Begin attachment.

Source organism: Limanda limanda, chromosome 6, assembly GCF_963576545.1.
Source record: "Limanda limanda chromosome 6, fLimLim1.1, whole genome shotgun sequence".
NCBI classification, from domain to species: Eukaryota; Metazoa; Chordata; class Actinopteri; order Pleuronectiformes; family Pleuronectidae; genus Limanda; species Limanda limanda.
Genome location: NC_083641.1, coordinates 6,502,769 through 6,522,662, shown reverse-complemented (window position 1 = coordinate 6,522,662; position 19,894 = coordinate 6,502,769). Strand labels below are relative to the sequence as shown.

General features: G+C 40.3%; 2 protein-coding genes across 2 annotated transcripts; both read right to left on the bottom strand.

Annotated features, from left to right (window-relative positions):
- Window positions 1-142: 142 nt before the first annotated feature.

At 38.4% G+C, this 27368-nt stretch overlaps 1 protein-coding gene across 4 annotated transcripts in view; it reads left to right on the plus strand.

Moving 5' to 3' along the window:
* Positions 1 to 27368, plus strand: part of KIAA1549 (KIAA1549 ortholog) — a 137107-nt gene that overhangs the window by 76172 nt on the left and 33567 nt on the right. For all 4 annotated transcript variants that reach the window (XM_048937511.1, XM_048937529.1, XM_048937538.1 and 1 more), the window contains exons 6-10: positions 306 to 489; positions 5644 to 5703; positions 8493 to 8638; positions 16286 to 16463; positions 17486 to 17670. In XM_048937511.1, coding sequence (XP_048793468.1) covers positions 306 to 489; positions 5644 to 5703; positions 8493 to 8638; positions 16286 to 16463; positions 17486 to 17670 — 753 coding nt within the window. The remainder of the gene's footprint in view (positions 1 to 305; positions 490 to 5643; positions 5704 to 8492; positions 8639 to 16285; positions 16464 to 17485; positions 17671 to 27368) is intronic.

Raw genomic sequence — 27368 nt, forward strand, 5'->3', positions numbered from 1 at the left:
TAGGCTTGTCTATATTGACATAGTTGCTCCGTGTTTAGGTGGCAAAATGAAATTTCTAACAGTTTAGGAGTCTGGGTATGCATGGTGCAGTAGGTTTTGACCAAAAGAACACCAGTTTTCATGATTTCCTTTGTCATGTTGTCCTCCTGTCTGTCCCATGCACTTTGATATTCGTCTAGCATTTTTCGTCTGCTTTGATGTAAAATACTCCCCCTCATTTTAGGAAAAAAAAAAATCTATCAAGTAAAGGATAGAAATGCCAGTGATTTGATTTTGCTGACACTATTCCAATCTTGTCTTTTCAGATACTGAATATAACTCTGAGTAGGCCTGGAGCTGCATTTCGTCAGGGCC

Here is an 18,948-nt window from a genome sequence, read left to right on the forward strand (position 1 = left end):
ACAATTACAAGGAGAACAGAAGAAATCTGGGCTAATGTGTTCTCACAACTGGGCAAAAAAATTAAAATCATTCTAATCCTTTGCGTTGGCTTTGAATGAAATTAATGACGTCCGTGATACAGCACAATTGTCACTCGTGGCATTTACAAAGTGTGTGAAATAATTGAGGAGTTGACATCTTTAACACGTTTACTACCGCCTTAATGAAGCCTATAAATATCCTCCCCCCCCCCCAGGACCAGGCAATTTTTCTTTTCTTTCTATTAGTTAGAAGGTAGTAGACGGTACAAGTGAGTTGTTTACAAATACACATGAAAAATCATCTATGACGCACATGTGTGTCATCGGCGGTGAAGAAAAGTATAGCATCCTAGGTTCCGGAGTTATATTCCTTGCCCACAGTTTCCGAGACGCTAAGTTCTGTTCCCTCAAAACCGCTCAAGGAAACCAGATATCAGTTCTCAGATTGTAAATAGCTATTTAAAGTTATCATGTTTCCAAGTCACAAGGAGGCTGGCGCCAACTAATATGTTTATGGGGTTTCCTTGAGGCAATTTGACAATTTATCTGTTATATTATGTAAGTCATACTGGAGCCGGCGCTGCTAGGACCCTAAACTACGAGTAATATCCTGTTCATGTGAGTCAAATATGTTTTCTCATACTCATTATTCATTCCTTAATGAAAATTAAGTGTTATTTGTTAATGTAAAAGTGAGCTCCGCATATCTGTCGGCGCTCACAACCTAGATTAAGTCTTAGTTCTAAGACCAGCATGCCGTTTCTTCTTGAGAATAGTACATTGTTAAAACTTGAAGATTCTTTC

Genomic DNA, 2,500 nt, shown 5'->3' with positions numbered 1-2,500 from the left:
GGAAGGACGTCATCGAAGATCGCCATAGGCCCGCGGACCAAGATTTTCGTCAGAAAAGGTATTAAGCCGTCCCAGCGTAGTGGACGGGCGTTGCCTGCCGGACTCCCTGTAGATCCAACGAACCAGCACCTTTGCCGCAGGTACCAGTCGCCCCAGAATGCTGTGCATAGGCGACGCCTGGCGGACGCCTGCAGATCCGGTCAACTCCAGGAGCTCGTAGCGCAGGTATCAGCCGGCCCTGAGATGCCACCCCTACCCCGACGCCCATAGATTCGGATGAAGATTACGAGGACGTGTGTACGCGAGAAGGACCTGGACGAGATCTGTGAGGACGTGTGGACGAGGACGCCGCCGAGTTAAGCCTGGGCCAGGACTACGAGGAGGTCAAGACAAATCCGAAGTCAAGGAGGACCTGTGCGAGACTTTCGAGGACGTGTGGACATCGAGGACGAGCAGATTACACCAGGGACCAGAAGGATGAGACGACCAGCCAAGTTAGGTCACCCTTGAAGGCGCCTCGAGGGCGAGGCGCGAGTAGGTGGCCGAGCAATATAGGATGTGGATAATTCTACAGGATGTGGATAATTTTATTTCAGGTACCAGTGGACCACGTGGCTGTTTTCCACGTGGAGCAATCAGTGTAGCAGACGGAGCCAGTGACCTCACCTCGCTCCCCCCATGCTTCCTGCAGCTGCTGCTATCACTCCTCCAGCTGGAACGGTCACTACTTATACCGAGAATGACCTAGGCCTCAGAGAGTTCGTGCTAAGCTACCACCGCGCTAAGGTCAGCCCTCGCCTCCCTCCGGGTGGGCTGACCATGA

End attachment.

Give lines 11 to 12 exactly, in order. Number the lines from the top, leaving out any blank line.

Raw genomic sequence — 27368 nt, forward strand, 5'->3', positions numbered from 1 at the left:
TAGGCTTGTCTATATTGACATAGTTGCTCCGTGTTTAGGTGGCAAAATGAAATTTCTAACAGTTTAGGAGTCTGGGTATGCATGGTGCAGTAGGTTTTGACCAAAAGAACACCAGTTTTCATGATTTCCTTTGTCATGTTGTCCTCCTGTCTGTCCCATGCACTTTGATATTCGTCTAGCATTTTTCGTCTGCTTTGATGTAAAATACTCCCCCTCATTTTAGGAAAAAAAAAAATCTATCAAGTAAAGGATAGAAATGCCAGTGATTTGATTTTGCTGACACTATTCCAATCTTGTCTTTTCAGATACTGAATATAACTCTGAGTAGGCCTGGAGCTGCATTTCGTCAGGGCC